DAILY BRIEFINGThe Sykes-Picot Address
May 15 - Four-score and seven years ago today, Mark Sykes and Georges Picot carved apart on the Asian continent an old empire: conceived in secrecy, and dedicated to the proposition that Britain and France should score a piece of the action.
Now we are engaged in a great global war, testing whether that area, or any area so conceived and so dedicated, can overcome its troubled past and learn to prosper. We have seen the great battlefields of that war on television.
I have come to dedicate this page as a final condemnation of those shortsighted twits who carved up the Ottoman Empire in such a way as to guarantee a century of war and horror. It is altogether fitting and proper that I should do this.
But, in a larger sense, I cannot dedicate—I cannot consecrate—I cannot hallow—this page. The bumbling idiots, both dead, who wrangled that agreement have consecrated it, far above my poor power to add or detract. The world will little note, nor long remember, what I say here, but it can never forget what those jackalopes did on May 15, 1916.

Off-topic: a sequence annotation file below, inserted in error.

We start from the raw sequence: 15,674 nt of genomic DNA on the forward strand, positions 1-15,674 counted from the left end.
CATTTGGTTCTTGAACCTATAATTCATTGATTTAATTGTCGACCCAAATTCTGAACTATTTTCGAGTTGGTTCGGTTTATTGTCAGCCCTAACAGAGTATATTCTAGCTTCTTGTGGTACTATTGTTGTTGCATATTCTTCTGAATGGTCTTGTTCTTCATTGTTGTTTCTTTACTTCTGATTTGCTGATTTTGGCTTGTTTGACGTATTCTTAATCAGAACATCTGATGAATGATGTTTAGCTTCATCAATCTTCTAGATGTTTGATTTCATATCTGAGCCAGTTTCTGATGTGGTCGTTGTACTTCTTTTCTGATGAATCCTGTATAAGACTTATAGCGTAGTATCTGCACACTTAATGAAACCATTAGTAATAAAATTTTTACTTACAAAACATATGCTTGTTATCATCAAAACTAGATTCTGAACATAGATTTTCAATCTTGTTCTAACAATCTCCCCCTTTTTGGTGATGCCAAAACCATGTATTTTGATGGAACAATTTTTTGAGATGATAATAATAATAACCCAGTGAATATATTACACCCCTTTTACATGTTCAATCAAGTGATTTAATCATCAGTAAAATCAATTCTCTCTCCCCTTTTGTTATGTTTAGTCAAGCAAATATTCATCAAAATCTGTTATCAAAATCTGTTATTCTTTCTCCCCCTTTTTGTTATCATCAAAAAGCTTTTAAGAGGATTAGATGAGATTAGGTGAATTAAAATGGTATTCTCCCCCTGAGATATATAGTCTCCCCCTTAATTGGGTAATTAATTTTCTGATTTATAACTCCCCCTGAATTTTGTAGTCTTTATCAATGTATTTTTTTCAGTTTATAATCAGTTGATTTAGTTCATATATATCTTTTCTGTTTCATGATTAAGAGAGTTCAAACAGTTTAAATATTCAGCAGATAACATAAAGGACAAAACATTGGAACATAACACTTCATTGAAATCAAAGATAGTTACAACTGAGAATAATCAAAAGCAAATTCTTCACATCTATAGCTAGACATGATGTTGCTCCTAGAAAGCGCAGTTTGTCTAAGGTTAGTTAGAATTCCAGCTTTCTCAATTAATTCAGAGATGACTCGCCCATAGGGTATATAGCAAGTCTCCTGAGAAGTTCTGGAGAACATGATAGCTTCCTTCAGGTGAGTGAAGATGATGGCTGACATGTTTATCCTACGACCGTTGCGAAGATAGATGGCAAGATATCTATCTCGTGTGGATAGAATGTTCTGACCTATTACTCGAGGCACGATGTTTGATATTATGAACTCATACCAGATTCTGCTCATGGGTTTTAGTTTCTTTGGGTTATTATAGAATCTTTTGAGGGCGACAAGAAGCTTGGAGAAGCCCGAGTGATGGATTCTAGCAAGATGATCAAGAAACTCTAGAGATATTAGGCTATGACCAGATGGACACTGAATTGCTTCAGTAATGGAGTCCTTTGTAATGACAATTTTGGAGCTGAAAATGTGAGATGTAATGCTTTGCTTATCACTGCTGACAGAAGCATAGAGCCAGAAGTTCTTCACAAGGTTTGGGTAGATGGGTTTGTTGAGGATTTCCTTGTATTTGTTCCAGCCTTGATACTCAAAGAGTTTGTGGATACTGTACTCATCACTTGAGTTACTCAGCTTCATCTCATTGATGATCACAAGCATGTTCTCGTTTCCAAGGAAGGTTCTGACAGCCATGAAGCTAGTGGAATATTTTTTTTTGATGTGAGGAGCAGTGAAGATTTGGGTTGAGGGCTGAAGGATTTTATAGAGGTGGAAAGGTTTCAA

It is for we the morons, rather, to be dedicated here to the unfinished work of perpetuating the names of Sykes and Picot in infamy. It is rather for us to be here dedicated to the great task remaining before all of us—that from these damn fool dead we take increased devotion to that cause for which they gave no a single measure of foresight—that we here highly resolve that those fools shall not escape blame-free—that the blight they bore, an abhorrence under God, shall live in infamy forever—and that the peoples of the lands of the former Ottoman empire shall enjoy governments of the people, by the people, and for the people, and that Imperial cartography shall perish from this earth.
And may we never have to clean up their mess again.
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It was on this date in 1916, if you haven't already figured that out, that Sir Mark Sykes of Britain and Georges Picot of France, with Russia's assent, confirmed their agreement to carve up the tottering Ottoman Empire between them.
America wasn't in on the deal.
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Emmitt Smith turns 34 today, and shares his birthday with Eddy Arnold (1918), James Mason (1909), and Joseph Cotton (1905). That's as good excuse as any to rent a copy of The Third Man.
This is your last shopping day before International Pickle Day!
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